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Dunnottar Castle

A picturesque ruined coastal fortress perched dramatically upon a gigantic rocky headland detached from the mainland, Dunnottar Castle is to be found on the north-east of Scotland, about three kilometres (less than two miles) south of the town of Stonehaven, twenty kilometres (less than fifteen miles) from Aberdeen. Looking out to the North Sea, surrounded by sheer cliffs on three sides, it can be accessed only through a narrow isthmus of land with a steep, stone-cut path leading to the top of the rock. Dunnottar Castle holds one of the most spectacular positions of Scotland’s castles, with its ruins spread over three acres. Its unique strategic position allowed its owners to control the coastal terrace between the North Sea cliffs and the hills of the Mounth, 3.5 kilometres inland, which enabled access to and from the north-east of Scotland. Its dramatic location and picturesque views, as well as the beautiful panoramas surrounding the location, makes it one of the most popular touristic destinations outside Edinburgh.

History of Dunnottar Castle

The word ‘Dunnottar’ comes from the Scottish Gaelic ‘Dùn Fhoithear’, meaning ‘fort on the shelving slope’. The red rock the Castle sits upon was forced to the surface 440 million years ago during the Silurian period and is particular in that it is a conglomerate with boulders up to one metre across known as Pudding Stone and incredibly durable.

Due to its location and defensive qualities, Dunnottar played a very important role throughout history, especially during the middle ages. This is because it overlooked the shipping lanes to northern Scotland, and is situated on a narrow coastal terrace that controlled land access to the coastal south via Portlethen Moss to Aberdeen. Its historical importance however, has much more ancient origins, in fact, evidence of Picts living on the sea stack of Dunnicaer, just north of where the castle is situated today, has been found by archaeologists. Carbon dating shows this to be the oldest Pictish fort ever discovered, in fact the name ‘dun’ is Pictish for ‘fort’. Although it is not exactly known how long ago the site was originally inhabited, it is believed that the Picts established it between 5000BC and 700AD. In the 5th century, Saint Ninian came to Dunnottar converting the Picts to Christianity and funding a chapel to be built on location. (more)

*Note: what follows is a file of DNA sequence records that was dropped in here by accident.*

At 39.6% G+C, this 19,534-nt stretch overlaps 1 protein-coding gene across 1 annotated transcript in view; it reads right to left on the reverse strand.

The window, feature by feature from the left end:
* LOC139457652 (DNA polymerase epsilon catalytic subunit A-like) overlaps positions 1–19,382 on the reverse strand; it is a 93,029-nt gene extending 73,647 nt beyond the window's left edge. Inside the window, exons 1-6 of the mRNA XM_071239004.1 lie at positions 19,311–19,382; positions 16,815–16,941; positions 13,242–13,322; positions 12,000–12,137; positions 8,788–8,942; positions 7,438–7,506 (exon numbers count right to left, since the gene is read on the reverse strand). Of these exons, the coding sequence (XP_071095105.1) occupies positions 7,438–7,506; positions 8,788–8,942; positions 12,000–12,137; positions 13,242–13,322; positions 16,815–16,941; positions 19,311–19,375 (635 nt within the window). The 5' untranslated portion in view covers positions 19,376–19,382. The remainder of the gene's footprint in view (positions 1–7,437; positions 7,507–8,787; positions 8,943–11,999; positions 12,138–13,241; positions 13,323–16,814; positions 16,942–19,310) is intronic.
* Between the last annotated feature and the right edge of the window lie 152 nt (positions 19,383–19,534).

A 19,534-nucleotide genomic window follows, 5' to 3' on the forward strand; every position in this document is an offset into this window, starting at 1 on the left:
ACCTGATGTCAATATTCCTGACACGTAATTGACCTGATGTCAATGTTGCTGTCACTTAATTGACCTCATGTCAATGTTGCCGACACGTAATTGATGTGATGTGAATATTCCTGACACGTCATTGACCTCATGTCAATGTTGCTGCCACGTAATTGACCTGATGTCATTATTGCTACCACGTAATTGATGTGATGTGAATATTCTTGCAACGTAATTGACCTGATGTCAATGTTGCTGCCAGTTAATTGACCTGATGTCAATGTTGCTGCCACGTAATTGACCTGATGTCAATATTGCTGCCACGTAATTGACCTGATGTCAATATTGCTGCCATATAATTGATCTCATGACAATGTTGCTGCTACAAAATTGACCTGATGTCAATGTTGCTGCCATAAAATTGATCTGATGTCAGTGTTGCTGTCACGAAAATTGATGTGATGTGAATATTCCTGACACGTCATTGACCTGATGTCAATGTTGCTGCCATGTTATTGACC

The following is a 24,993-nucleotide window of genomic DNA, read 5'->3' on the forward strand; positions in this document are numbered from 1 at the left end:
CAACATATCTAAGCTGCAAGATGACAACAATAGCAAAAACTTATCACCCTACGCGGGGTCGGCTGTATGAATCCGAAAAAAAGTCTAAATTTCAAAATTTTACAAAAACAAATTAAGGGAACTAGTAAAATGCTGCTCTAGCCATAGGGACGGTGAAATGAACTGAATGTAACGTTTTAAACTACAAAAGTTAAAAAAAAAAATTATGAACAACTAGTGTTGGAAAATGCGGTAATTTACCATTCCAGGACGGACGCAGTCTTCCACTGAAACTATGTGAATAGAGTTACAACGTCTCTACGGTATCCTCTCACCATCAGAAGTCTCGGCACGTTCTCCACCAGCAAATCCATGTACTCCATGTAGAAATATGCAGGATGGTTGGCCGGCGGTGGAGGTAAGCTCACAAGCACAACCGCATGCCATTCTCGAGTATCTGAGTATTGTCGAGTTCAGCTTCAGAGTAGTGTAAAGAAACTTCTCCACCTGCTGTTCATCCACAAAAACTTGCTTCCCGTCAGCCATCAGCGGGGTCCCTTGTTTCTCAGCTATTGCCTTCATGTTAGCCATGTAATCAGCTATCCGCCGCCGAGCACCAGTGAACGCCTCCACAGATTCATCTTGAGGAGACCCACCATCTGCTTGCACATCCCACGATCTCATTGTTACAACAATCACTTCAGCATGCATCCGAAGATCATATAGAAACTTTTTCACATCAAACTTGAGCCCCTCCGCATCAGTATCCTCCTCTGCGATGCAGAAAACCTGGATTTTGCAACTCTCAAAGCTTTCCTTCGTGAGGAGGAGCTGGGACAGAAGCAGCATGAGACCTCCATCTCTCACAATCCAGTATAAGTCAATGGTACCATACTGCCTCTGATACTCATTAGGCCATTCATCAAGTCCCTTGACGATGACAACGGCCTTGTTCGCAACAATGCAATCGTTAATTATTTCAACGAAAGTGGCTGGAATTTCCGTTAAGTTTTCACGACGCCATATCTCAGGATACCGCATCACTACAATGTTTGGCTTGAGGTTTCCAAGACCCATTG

Castle today

Visitors to the Castle are recommended to walk the short path from the nearby town of Stonehaven, as the route is very beautiful and picturesque. Walk along the cliff-top across from the War Memorial. For those who prefer to arrive by car, there is a small parking area near the Castle itself, after which you will have to walk a short stretch, almost down to the pebbly beach below and then up again, to reach the Castle proper.

The ruins of Dunnottar Castle are spread over 3.5 acres and surrounded by steep cliffs that drop to the North Sea, over 52 metres below. The headland is joined to the mainland by a narrow strip of land, along which the gatehouse can be reached through a steep path. Visitors with mobility issues should be aware that there are a large number of stairs leading up and down the Castle, which may prove challenging. The strong defensive position of the Castle means that wheelchair access is not possible. The site is in fact accessed via a steep, 800-metre footpath from a car park on the coastal road.